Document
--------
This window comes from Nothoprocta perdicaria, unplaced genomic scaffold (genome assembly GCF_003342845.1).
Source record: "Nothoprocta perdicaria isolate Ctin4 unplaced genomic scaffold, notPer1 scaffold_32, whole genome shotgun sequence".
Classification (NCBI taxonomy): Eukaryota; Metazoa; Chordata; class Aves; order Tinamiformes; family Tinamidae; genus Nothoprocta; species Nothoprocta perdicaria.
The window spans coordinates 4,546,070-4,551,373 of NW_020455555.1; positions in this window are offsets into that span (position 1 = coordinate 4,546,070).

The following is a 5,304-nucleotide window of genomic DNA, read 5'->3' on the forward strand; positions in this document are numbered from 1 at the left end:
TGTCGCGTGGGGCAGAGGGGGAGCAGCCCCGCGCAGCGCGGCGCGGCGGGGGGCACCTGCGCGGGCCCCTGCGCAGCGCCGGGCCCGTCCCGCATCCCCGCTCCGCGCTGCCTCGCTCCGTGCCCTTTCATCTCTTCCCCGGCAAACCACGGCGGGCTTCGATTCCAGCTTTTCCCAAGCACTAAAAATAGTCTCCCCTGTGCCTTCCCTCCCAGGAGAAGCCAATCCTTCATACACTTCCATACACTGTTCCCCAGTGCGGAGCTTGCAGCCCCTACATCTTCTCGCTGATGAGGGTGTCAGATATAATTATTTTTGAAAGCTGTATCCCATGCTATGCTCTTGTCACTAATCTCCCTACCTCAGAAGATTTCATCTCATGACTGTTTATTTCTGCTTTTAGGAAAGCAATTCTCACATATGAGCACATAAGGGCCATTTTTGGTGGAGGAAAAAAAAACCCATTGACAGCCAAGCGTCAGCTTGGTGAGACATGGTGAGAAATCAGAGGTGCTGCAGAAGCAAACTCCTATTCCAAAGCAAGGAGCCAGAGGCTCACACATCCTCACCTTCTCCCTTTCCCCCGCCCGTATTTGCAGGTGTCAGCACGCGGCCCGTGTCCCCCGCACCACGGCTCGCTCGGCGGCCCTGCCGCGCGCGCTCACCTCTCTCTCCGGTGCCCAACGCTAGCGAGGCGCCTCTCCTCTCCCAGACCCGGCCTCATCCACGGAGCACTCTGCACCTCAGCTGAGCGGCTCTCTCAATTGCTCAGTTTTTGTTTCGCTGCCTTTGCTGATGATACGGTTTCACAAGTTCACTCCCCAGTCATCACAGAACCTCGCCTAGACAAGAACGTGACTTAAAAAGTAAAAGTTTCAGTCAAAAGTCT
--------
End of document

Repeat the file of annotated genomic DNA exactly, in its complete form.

This window comes from Nothoprocta perdicaria, unplaced genomic scaffold (genome assembly GCF_003342845.1).
Source record: "Nothoprocta perdicaria isolate Ctin4 unplaced genomic scaffold, notPer1 scaffold_32, whole genome shotgun sequence".
Classification (NCBI taxonomy): Eukaryota; Metazoa; Chordata; class Aves; order Tinamiformes; family Tinamidae; genus Nothoprocta; species Nothoprocta perdicaria.
The window spans coordinates 4,546,070-4,551,373 of NW_020455555.1; positions in this window are offsets into that span (position 1 = coordinate 4,546,070).

The following is a 5,304-nucleotide window of genomic DNA, read 5'->3' on the forward strand; positions in this document are numbered from 1 at the left end:
TGTCGCGTGGGGCAGAGGGGGAGCAGCCCCGCGCAGCGCGGCGCGGCGGGGGGCACCTGCGCGGGCCCCTGCGCAGCGCCGGGCCCGTCCCGCATCCCCGCTCCGCGCTGCCTCGCTCCGTGCCCTTTCATCTCTTCCCCGGCAAACCACGGCGGGCTTCGATTCCAGCTTTTCCCAAGCACTAAAAATAGTCTCCCCTGTGCCTTCCCTCCCAGGAGAAGCCAATCCTTCATACACTTCCATACACTGTTCCCCAGTGCGGAGCTTGCAGCCCCTACATCTTCTCGCTGATGAGGGTGTCAGATATAATTATTTTTGAAAGCTGTATCCCATGCTATGCTCTTGTCACTAATCTCCCTACCTCAGAAGATTTCATCTCATGACTGTTTATTTCTGCTTTTAGGAAAGCAATTCTCACATATGAGCACATAAGGGCCATTTTTGGTGGAGGAAAAAAAAACCCATTGACAGCCAAGCGTCAGCTTGGTGAGACATGGTGAGAAATCAGAGGTGCTGCAGAAGCAAACTCCTATTCCAAAGCAAGGAGCCAGAGGCTCACACATCCTCACCTTCTCCCTTTCCCCCGCCCGTATTTGCAGGTGTCAGCACGCGGCCCGTGTCCCCCGCACCACGGCTCGCTCGGCGGCCCTGCCGCGCGCGCTCACCTCTCTCTCCGGTGCCCAACGCTAGCGAGGCGCCTCTCCTCTCCCAGACCCGGCCTCATCCACGGAGCACTCTGCACCTCAGCTGAGCGGCTCTCTCAATTGCTCAGTTTTTGTTTCGCTGCCTTTGCTGATGATACGGTTTCACAAGTTCACTCCCCAGTCATCACAGAACCTCGCCTAGACAAGAACGTGACTTAAAAAGTAAAAGTTTCAGTCAAAAGTCT